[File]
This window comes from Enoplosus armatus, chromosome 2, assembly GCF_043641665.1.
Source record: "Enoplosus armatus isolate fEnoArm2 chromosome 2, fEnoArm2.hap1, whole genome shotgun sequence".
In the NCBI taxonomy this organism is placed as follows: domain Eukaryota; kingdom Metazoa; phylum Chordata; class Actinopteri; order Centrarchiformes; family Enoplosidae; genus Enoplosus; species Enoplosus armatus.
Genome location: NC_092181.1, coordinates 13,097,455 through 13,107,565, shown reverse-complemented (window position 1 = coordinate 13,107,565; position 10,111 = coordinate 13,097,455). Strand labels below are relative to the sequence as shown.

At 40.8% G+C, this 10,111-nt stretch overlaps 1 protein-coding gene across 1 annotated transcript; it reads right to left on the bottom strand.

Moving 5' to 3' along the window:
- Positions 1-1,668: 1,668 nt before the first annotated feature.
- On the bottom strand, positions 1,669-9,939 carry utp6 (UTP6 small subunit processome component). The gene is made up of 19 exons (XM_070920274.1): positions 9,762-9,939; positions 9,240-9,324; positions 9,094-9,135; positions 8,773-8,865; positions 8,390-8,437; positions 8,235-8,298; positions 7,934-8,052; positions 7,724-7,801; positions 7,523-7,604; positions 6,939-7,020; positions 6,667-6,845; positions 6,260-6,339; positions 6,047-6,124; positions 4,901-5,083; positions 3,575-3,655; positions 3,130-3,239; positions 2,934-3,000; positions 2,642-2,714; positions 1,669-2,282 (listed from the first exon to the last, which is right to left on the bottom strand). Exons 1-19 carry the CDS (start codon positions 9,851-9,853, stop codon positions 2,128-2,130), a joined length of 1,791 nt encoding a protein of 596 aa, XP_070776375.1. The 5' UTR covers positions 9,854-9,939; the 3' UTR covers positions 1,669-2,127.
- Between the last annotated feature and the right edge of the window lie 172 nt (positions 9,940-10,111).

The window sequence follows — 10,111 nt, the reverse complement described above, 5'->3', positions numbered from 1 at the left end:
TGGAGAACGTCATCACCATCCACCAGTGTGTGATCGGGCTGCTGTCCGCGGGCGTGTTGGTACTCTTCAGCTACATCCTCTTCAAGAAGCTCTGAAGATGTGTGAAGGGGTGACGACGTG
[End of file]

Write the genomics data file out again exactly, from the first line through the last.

This window comes from Enoplosus armatus, chromosome 2, assembly GCF_043641665.1.
Source record: "Enoplosus armatus isolate fEnoArm2 chromosome 2, fEnoArm2.hap1, whole genome shotgun sequence".
In the NCBI taxonomy this organism is placed as follows: domain Eukaryota; kingdom Metazoa; phylum Chordata; class Actinopteri; order Centrarchiformes; family Enoplosidae; genus Enoplosus; species Enoplosus armatus.
Genome location: NC_092181.1, coordinates 13,097,455 through 13,107,565, shown reverse-complemented (window position 1 = coordinate 13,107,565; position 10,111 = coordinate 13,097,455). Strand labels below are relative to the sequence as shown.

At 40.8% G+C, this 10,111-nt stretch overlaps 1 protein-coding gene across 1 annotated transcript; it reads right to left on the bottom strand.

Moving 5' to 3' along the window:
- Positions 1-1,668: 1,668 nt before the first annotated feature.
- On the bottom strand, positions 1,669-9,939 carry utp6 (UTP6 small subunit processome component). The gene is made up of 19 exons (XM_070920274.1): positions 9,762-9,939; positions 9,240-9,324; positions 9,094-9,135; positions 8,773-8,865; positions 8,390-8,437; positions 8,235-8,298; positions 7,934-8,052; positions 7,724-7,801; positions 7,523-7,604; positions 6,939-7,020; positions 6,667-6,845; positions 6,260-6,339; positions 6,047-6,124; positions 4,901-5,083; positions 3,575-3,655; positions 3,130-3,239; positions 2,934-3,000; positions 2,642-2,714; positions 1,669-2,282 (listed from the first exon to the last, which is right to left on the bottom strand). Exons 1-19 carry the CDS (start codon positions 9,851-9,853, stop codon positions 2,128-2,130), a joined length of 1,791 nt encoding a protein of 596 aa, XP_070776375.1. The 5' UTR covers positions 9,854-9,939; the 3' UTR covers positions 1,669-2,127.
- Between the last annotated feature and the right edge of the window lie 172 nt (positions 9,940-10,111).

The window sequence follows — 10,111 nt, the reverse complement described above, 5'->3', positions numbered from 1 at the left end:
TGGAGAACGTCATCACCATCCACCAGTGTGTGATCGGGCTGCTGTCCGCGGGCGTGTTGGTACTCTTCAGCTACATCCTCTTCAAGAAGCTCTGAAGATGTGTGAAGGGGTGACGACGTG